Images and video are fantastic ways to make your message concrete and accessible to a wide audience.  Najeeb Mirza used a video shot in Afghanistan to illustrate how people around have more in common than you would think!  It made me laugh to see a bunch of turban doffing Afghani tribesmen talking about who had the best cell phone.

Williams Jans‘ message about how ‘Bad Roads Bring Good People’ was driven home by his many great photos and video showing how friendly and happy people can be at the fringes of the inhabited world, and showed the joys (and laughs) of learning new languages!

Finally, Mark Levison talked about how images are ‘Google for the mind’ and there doesn’t appear to be an upper limit to how many images the brain can process.  So many of Mark’s comments echoed the ‘Made to Stick’ concepts that I ended up giving him my copy of the book when I was surprised to find out he hadn’t read it!

C – Credible: To get people to believe your message, you need credibility.  The book has many suggestions on how to accomplish this, but I used some TEDx presenters to illustrate.

Tracey Clarke has credibility for many reasons.  First of all, she is the managing director of Bridgehead Coffee, a company who has beaten the mighty Starbucks at the own game (in Ottawa anyway). This should be credibility enough, but then teaches us more about the dynamics of coffee business than I thought possible in such a short presentation!  Her many stories, pictures and detail about Bridgehead’s stance on coffee supply made me proud to be a Bridgehead customer!

Robert Mittelman, a Kiva Fellow, leant a lot of credibility to Kiva’s microcredit initiatives by his experiences with the program abroad.  It was good to hear how this money was being used, and how the inspiration flows both ways: debtor to creditor, creditor to debtor.

E – Emotional: In order to get people to act on your message, you have to hit them in the heart with it; with emotion comes action.

Mark Blevis and his message of the importance of children’s books really hit me at an emotional level.  It made me realize how I really didn’t recognize the importance of these books in providing children context on how to interpret and interact with their world.  The reminder that this is actually a high art form of imparting messages in a compact way to people with a limited vocabulary.  So is this emotion making me act?  Absolutely.  Just one week after TEDx I am sure I have had at least 4-5 conversations about the significance of children’s books!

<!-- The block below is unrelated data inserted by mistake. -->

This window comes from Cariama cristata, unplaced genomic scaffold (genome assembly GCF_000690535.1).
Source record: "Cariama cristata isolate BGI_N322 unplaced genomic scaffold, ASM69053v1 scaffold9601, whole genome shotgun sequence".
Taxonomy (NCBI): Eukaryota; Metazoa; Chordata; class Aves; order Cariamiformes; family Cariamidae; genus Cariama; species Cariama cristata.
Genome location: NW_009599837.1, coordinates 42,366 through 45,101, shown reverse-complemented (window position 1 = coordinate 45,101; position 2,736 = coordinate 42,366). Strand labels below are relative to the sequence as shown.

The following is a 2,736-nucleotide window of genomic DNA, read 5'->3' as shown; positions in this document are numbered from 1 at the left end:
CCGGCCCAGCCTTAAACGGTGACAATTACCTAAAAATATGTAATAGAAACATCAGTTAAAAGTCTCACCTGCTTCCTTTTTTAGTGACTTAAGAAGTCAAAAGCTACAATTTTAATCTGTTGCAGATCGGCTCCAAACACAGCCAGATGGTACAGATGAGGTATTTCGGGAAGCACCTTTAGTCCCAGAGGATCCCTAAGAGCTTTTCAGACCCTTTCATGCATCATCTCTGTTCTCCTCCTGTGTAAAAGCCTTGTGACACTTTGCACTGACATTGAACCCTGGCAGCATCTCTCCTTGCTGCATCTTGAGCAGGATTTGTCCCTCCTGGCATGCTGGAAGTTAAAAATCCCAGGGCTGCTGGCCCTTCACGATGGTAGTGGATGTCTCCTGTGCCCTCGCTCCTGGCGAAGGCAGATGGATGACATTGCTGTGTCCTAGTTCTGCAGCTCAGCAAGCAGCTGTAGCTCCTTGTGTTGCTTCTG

S – Story: If you tell your message as a story, there is no way that your audience can remain passive. The act of listening to a story (as opposed to just a bunch of facts) forces the listener to build the mental image of the story as it is told, which increases the chances of the listener remembering it.

Danny Brown‘s presentation was all about story telling, digital storytelling in particular.  He told of the new Star Wars series that lost the viewer because it forgot that telling a human story was the important part, and not all the technology that enables it (actually I think it WAS Jar Jar’s fault).  I really liked how he compared the Millenium Falcon to everybody’s beater first car!

Nothing illustrates the power of story like Jowi Taylor‘s Six String Nation ‘Voyageur’ guitar!!  Every piece of this guitar has a story, and is perfectly united to his message of ‘One Canada’.  There was certainly a lot of emotion in his stories as well, as there were several that brought a tear to my eye, and the passion of Jowi about telling these stories was clearly apparent!  The best part about this guitar is that, for all the stories that are built into this guitar already, the guitar itself is creating so many new stories that are being captured by Jowi.  All Canadians must hear the story of this guitar, and I am certainly doing my small part.

I don’t want to diminish any of the other presentations by their omission here!  I got at least one great nugget from each presentation, and many great discussions with the presenters in the interludes.  It was a fabulous event, exceptionally executed.  Even the box lunch was fabulous!  I hope all people that attend TEDx events around the world are as lucky as we are in Ottawa to have such a great experience!  An experience worthy of the ‘TED’ name!

Who Killed Nortel?

James Bagnall of the Ottawa Citizen has been covering Nortel for a long time, much longer than my time with the company.  It was with great interest that I heard from a co-worker that James was doing an 8-part series called “Who Killed Nortel?”.

Would it tell me things I didn’t know?  Would it point the finger at people I respected?  Would it conclude the collapse was due to bad luck, incompetence, or something more sinister?

Even knowing the series was on the Ottawa Citizen, I found it horribly hard to find the articles and then to navigate them (its improved a bit now that the series is complete).  To save you the same frustration, I collected them here:

I found the series very enlightening.  It points to leadership apathy, a board that lacked knowledge of the telecom industry, bad luck, incompetence, and -of course- the well known financial scandals as contributing causes.

Now that you have seen the ‘balanced view’, you may want to check out the ‘unbalanced’ view for a laugh: Nortel’s Downfall – The Mini-Series